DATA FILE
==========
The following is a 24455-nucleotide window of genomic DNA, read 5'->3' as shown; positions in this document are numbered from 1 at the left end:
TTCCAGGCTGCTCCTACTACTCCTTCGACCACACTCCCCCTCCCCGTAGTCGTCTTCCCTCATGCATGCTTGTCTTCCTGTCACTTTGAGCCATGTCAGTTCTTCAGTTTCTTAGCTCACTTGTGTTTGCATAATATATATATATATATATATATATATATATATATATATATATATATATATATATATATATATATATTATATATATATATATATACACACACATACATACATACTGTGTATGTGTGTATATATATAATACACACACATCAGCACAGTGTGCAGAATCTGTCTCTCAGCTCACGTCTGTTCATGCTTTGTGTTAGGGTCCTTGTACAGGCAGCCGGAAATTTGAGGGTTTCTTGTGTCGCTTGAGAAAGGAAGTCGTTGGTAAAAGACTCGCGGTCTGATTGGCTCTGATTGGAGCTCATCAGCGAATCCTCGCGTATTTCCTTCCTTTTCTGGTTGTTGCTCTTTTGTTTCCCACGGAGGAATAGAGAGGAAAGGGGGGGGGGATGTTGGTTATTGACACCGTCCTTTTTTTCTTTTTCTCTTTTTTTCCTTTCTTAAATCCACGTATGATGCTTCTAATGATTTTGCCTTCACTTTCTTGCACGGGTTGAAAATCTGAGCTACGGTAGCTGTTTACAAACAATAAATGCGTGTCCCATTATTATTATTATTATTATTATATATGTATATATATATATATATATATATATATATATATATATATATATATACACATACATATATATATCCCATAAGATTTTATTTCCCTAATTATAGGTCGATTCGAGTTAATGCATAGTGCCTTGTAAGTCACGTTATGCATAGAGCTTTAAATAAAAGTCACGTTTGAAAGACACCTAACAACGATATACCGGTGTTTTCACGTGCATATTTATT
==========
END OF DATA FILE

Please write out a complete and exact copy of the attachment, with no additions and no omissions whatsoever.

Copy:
The following is a 24455-nucleotide window of genomic DNA, read 5'->3' as shown; positions in this document are numbered from 1 at the left end:
TTCCAGGCTGCTCCTACTACTCCTTCGACCACACTCCCCCTCCCCGTAGTCGTCTTCCCTCATGCATGCTTGTCTTCCTGTCACTTTGAGCCATGTCAGTTCTTCAGTTTCTTAGCTCACTTGTGTTTGCATAATATATATATATATATATATATATATATATATATATATATATATATATATATATATATATATATATTATATATATATATATATACACACACATACATACATACTGTGTATGTGTGTATATATATAATACACACACATCAGCACAGTGTGCAGAATCTGTCTCTCAGCTCACGTCTGTTCATGCTTTGTGTTAGGGTCCTTGTACAGGCAGCCGGAAATTTGAGGGTTTCTTGTGTCGCTTGAGAAAGGAAGTCGTTGGTAAAAGACTCGCGGTCTGATTGGCTCTGATTGGAGCTCATCAGCGAATCCTCGCGTATTTCCTTCCTTTTCTGGTTGTTGCTCTTTTGTTTCCCACGGAGGAATAGAGAGGAAAGGGGGGGGGGATGTTGGTTATTGACACCGTCCTTTTTTTCTTTTTCTCTTTTTTTCCTTTCTTAAATCCACGTATGATGCTTCTAATGATTTTGCCTTCACTTTCTTGCACGGGTTGAAAATCTGAGCTACGGTAGCTGTTTACAAACAATAAATGCGTGTCCCATTATTATTATTATTATTATTATATATGTATATATATATATATATATATATATATATATATATATATATATATACACATACATATATATATCCCATAAGATTTTATTTCCCTAATTATAGGTCGATTCGAGTTAATGCATAGTGCCTTGTAAGTCACGTTATGCATAGAGCTTTAAATAAAAGTCACGTTTGAAAGACACCTAACAACGATATACCGGTGTTTTCACGTGCATATTTATT